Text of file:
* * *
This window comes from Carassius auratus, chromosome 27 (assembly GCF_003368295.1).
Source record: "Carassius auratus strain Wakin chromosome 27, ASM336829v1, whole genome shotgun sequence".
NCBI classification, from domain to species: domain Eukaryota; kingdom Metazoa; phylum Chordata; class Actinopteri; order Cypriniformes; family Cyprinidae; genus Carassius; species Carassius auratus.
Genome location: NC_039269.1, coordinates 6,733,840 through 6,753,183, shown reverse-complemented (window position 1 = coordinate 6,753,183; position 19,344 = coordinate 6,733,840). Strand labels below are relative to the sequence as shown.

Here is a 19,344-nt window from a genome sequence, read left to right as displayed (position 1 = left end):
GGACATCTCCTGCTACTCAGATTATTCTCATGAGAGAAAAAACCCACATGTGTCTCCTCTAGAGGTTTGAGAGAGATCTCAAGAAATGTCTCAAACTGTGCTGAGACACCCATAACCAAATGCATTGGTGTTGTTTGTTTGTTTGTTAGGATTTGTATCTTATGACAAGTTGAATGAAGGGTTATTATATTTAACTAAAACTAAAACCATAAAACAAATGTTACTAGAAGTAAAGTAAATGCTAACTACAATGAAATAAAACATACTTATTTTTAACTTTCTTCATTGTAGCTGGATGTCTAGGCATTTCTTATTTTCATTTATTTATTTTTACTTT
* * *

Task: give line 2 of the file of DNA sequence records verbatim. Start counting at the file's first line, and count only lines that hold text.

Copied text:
Source record: "Carassius auratus strain Wakin chromosome 27, ASM336829v1, whole genome shotgun sequence".